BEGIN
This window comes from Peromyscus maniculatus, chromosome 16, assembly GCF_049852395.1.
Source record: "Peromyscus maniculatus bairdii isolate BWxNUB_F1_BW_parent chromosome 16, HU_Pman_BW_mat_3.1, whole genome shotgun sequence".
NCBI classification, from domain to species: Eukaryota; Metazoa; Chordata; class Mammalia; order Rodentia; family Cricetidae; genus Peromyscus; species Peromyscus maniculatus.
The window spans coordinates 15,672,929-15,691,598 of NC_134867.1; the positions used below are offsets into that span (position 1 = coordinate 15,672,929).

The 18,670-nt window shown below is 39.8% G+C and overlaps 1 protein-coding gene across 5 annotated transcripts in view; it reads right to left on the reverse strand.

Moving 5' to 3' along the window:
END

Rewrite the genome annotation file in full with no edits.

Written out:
This window comes from Peromyscus maniculatus, chromosome 16, assembly GCF_049852395.1.
Source record: "Peromyscus maniculatus bairdii isolate BWxNUB_F1_BW_parent chromosome 16, HU_Pman_BW_mat_3.1, whole genome shotgun sequence".
NCBI classification, from domain to species: Eukaryota; Metazoa; Chordata; class Mammalia; order Rodentia; family Cricetidae; genus Peromyscus; species Peromyscus maniculatus.
The window spans coordinates 15,672,929-15,691,598 of NC_134867.1; the positions used below are offsets into that span (position 1 = coordinate 15,672,929).

The 18,670-nt window shown below is 39.8% G+C and overlaps 1 protein-coding gene across 5 annotated transcripts in view; it reads right to left on the reverse strand.

Moving 5' to 3' along the window: